Work with numbers big and small to estimate and calulate various quantities in biological contexts.

Work with numbers big and small to estimate and calculate various quantities in biological contexts.

Get some practice using big and small numbers in chemistry.

Estimate these curious quantities sufficiently accurately that you can rank them in order of size

Examine these estimates. Do they sound about right?

Work with numbers big and small to estimate and calculate various quantities in physical contexts.

How would you go about estimating populations of dolphins?

Analyse these beautiful biological images and attempt to rank them in size order.

To investigate the relationship between the distance the ruler drops and the time taken, we need to do some mathematical modelling...

Can you sketch graphs to show how the height of water changes in different containers as they are filled?

Use your skill and knowledge to place various scientific lengths in order of size. Can you judge the length of objects with sizes ranging from 1 Angstrom to 1 million km with no wrong attempts?

Which dilutions can you make using only 10ml pipettes?

Many physical constants are only known to a certain accuracy. Explore the numerical error bounds in the mass of water and its constituents.

Work out the numerical values for these physical quantities.

Which units would you choose best to fit these situations?

Explore the relationship between resistance and temperature

When you change the units, do the numbers get bigger or smaller?

Two trains set off at the same time from each end of a single straight railway line. A very fast bee starts off in front of the first train and flies continuously back and forth between the. . . .

In which Olympic event does a human travel fastest? Decide which events to include in your Alternative Record Book.

Make your own pinhole camera for safe observation of the sun, and find out how it works.

10 graphs of experimental data are given. Can you use a spreadsheet to find algebraic graphs which match them closely, and thus discover the formulae most likely to govern the underlying processes?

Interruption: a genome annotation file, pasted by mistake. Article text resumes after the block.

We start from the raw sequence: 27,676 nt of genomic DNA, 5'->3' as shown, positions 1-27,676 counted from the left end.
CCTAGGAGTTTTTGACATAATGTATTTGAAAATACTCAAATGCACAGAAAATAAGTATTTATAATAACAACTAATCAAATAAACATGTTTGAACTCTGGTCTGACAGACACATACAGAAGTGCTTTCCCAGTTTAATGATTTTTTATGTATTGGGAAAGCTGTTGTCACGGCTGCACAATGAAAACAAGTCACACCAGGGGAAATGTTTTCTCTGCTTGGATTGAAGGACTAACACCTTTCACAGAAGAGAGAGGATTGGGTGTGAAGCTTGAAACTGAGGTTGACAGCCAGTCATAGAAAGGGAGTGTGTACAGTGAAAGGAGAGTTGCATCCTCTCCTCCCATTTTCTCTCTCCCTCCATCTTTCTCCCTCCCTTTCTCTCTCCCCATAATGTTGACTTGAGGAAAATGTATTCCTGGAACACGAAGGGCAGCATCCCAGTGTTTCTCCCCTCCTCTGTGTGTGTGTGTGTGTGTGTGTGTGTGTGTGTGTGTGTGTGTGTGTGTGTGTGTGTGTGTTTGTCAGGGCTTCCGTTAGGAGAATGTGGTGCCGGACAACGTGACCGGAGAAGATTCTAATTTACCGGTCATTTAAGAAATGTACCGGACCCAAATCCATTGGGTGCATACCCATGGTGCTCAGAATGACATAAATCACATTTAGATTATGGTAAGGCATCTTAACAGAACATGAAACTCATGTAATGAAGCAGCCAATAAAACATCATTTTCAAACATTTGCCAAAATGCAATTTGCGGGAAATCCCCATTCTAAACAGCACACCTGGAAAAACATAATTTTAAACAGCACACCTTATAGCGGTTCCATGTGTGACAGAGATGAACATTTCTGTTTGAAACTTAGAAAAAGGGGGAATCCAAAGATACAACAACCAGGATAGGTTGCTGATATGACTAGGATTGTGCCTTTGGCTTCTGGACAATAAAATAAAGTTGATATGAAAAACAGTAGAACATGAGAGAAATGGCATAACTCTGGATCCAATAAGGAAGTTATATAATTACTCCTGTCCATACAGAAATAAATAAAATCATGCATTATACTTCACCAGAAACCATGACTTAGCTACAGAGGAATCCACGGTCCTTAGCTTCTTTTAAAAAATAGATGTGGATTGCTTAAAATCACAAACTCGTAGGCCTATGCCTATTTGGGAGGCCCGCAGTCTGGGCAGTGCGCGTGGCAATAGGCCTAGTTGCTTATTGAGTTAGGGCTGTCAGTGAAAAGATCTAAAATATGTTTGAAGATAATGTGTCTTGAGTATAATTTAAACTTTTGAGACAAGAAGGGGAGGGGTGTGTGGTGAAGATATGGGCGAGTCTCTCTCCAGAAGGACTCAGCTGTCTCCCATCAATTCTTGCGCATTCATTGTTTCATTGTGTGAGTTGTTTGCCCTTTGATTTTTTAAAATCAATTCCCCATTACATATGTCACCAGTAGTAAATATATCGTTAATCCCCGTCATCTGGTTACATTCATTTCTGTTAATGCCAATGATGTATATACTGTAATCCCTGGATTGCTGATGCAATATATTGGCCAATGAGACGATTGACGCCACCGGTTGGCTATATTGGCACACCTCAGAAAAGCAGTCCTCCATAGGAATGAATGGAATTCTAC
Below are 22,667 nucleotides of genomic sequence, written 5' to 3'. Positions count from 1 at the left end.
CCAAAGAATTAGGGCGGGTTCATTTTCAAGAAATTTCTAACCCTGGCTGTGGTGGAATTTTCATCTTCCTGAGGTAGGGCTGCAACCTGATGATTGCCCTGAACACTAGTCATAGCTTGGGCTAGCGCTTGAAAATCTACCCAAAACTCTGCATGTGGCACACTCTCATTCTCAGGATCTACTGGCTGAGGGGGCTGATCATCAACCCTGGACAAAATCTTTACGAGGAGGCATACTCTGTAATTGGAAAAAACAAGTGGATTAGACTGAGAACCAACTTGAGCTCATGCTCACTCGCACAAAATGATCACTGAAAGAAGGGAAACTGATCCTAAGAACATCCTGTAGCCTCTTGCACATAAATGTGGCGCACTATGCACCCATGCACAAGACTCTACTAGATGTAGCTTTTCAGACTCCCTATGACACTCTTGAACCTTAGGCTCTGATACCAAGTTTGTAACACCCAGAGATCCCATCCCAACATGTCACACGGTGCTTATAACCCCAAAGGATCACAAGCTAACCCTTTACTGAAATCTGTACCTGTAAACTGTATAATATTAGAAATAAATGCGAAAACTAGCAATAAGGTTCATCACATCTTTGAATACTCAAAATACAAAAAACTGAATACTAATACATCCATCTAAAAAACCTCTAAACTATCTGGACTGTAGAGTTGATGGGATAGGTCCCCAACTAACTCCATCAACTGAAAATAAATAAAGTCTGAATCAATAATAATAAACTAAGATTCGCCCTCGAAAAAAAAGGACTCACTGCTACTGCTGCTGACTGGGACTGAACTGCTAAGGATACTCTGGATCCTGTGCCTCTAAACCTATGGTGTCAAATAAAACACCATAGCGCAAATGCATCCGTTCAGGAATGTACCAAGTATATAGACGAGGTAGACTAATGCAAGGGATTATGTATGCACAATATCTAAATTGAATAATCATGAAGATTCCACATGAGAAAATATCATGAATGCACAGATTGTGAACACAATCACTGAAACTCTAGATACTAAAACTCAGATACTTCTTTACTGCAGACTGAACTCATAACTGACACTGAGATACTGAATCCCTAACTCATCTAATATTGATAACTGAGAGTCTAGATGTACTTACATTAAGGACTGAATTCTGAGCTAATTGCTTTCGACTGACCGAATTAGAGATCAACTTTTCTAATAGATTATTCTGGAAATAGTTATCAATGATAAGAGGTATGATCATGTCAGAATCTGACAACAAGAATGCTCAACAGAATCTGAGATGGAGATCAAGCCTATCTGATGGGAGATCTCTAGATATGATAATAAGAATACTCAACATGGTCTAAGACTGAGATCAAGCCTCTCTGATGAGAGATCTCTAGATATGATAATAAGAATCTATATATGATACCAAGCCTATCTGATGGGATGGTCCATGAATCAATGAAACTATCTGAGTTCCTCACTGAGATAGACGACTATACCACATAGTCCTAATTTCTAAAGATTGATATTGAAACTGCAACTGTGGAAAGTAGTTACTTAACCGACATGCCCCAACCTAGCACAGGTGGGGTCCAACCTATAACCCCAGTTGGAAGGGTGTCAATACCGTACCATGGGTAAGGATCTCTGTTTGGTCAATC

Can you suggest a curve to fit some experimental data? Can you work out where the data might have come from?

Could nanotechnology be used to see if an artery is blocked? Or is this just science fiction?

Is it cheaper to cook a meal from scratch or to buy a ready meal? What difference does the number of people you're cooking for make?

Can you deduce which Olympic athletics events are represented by the graphs?

This problem explores the biology behind Rudolph's glowing red nose.

If I don't have the size of cake tin specified in my recipe, will the size I do have be OK?

The triathlon is a physically gruelling challenge. Can you work out which athlete burnt the most calories?

How would you design the tiering of seats in a stadium so that all spectators have a good view?

Simple models which help us to investigate how epidemics grow and die out.

In Fill Me Up we invited you to sketch graphs as vessels are filled with water. Can you work out the equations of the graphs?

Imagine different shaped vessels being filled. Can you work out what the graphs of the water level should look like?

Formulate and investigate a simple mathematical model for the design of a table mat.

Can you work out which processes are represented by the graphs?

Use trigonometry to determine whether solar eclipses on earth can be perfect.

Can you draw the height-time chart as this complicated vessel fills with water?

An observer is on top of a lighthouse. How far from the foot of the lighthouse is the horizon that the observer can see?

These Olympic quantities have been jumbled up! Can you put them back together again?

Andy wants to cycle from Land's End to John o'Groats. Will he be able to eat enough to keep him going?

Practice your skills of measurement and estimation using this interactive measurement tool based around fascinating images from biology.

Invent a scoring system for a 'guess the weight' competition.